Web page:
Daily Worship

A long chain

January 14, 2020 3
Image credit: J Cathcart

Acts 10: 34-43 (NRSVA)

34 Then Peter began to speak to them: ‘I truly understand that God shows no partiality, 35 but in every nation anyone who fears him and does what is right is acceptable to him. 36 You know the message he sent to the people of Israel, preaching peace by Jesus Christ—he is Lord of all. 37 That message spread throughout Judea, beginning in Galilee after the baptism that John announced: 38 how God anointed Jesus of Nazareth with the Holy Spirit and with power; how he went about doing good and healing all who were oppressed by the devil, for God was with him. 39 We are witnesses to all that he did both in Judea and in Jerusalem. They put him to death by hanging him on a tree; 40 but God raised him on the third day and allowed him to appear, 41 not to all the people but to us who were chosen by God as witnesses, and who ate and drank with him after he rose from the dead. 42 He commanded us to preach to the people and to testify that he is the one ordained by God as judge of the living and the dead. 43 All the prophets testify about him that everyone who believes in him receives forgiveness of sins through his name.’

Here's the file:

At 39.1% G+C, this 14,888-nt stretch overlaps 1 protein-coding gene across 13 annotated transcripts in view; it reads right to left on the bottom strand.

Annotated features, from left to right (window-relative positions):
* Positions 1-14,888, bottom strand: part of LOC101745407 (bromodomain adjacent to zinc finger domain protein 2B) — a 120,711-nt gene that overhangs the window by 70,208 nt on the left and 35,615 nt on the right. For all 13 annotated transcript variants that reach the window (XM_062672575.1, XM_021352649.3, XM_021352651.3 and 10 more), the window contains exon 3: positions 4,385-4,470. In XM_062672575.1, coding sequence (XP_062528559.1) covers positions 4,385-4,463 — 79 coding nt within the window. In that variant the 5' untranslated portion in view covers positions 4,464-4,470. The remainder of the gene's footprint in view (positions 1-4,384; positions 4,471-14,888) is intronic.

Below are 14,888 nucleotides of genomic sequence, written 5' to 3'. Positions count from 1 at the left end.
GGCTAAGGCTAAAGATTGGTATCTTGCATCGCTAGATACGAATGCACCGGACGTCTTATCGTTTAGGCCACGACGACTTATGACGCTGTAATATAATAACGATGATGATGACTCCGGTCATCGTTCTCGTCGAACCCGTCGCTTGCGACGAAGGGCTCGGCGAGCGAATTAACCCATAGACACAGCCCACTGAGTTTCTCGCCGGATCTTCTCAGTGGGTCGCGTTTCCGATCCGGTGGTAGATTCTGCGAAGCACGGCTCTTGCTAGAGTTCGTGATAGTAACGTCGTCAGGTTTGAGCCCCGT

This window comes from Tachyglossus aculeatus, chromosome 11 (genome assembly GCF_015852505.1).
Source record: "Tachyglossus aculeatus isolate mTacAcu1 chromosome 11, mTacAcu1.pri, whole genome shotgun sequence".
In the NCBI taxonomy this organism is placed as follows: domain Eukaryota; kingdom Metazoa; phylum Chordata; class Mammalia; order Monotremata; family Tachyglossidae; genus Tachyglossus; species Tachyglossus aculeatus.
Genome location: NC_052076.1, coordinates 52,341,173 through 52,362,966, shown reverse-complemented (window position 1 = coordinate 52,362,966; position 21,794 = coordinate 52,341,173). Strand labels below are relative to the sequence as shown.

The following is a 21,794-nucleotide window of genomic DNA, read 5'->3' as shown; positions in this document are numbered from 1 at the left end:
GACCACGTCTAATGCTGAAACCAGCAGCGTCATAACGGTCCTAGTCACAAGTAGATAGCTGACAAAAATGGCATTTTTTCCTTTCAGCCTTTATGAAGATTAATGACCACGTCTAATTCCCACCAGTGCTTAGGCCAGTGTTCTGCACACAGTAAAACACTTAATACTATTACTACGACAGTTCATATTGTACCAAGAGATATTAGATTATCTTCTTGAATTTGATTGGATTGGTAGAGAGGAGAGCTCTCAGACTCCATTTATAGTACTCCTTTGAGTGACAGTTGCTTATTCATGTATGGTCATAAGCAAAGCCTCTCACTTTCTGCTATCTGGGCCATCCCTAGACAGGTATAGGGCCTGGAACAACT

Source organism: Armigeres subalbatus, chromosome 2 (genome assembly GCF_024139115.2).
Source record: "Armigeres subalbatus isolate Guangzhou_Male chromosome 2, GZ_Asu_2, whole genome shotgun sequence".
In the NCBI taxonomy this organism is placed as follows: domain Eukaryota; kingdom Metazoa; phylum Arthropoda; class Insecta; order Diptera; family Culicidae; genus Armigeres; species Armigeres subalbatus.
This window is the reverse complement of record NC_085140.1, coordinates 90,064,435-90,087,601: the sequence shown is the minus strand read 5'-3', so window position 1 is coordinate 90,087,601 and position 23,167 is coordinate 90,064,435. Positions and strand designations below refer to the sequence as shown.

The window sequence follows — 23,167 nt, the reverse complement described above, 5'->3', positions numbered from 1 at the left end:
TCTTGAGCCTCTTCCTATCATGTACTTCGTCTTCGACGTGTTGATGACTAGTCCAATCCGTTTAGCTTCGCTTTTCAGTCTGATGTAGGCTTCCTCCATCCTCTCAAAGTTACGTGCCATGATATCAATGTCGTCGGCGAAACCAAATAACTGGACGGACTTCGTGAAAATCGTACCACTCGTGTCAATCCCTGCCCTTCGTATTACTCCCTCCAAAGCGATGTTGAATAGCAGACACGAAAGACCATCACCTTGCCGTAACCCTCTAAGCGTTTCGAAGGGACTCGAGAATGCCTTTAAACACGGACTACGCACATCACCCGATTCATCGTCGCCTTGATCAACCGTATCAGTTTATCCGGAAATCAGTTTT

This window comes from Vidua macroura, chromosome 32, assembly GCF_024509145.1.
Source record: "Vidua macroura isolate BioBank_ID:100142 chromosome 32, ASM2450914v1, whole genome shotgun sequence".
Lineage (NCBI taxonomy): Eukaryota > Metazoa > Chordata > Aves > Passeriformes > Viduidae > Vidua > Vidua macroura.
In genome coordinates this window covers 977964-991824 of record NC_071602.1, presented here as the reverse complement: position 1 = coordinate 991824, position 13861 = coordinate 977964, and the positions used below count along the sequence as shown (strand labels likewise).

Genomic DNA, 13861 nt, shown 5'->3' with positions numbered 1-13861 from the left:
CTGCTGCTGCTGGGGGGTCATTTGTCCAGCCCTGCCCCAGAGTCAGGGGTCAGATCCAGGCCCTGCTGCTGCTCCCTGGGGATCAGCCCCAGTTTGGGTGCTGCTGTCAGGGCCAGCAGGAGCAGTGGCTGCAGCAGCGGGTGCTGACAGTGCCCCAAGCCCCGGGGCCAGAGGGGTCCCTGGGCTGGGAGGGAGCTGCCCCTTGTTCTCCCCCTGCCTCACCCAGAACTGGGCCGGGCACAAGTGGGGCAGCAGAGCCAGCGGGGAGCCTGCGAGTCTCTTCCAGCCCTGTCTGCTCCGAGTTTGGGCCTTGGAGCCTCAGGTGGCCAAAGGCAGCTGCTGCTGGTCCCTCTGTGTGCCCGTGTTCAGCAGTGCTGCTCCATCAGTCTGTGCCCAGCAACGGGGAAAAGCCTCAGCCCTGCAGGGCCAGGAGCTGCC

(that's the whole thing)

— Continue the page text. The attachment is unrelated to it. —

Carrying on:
What did the Gospel sound like as it began to spread? When it crossed borders, cultures and languages? What does it sound like now?

In Aramaic, in Greek, in Hebrew, in Latin, in German, in English, in Scots. In phrases and aphorisms, in stories and poetry, in songs and plays. In transit, in secret basements, in royal courts, in wild places.

With confidence, with reservations, with wonder, with mystery, with confusion, with inspiration. Spoken by men and women, by children and youth, by those of high status and low and all in-between.

With food, with laughter, with tears, with pictures — assembled painstakingly in gold leaf or quickly in the dust. On the highest authority, or under the cover of darkness. In warm dry places, and cold wet places, high and low, under the shade of a tree or at the heart of an empire.

Links in a chain from long ago to your screen now.


Heavenly chain-maker,
You make chains,
not to bind us but to set us free —
long chains of people,
of families and friends and colleagues
sharing the words that change lives
over and over again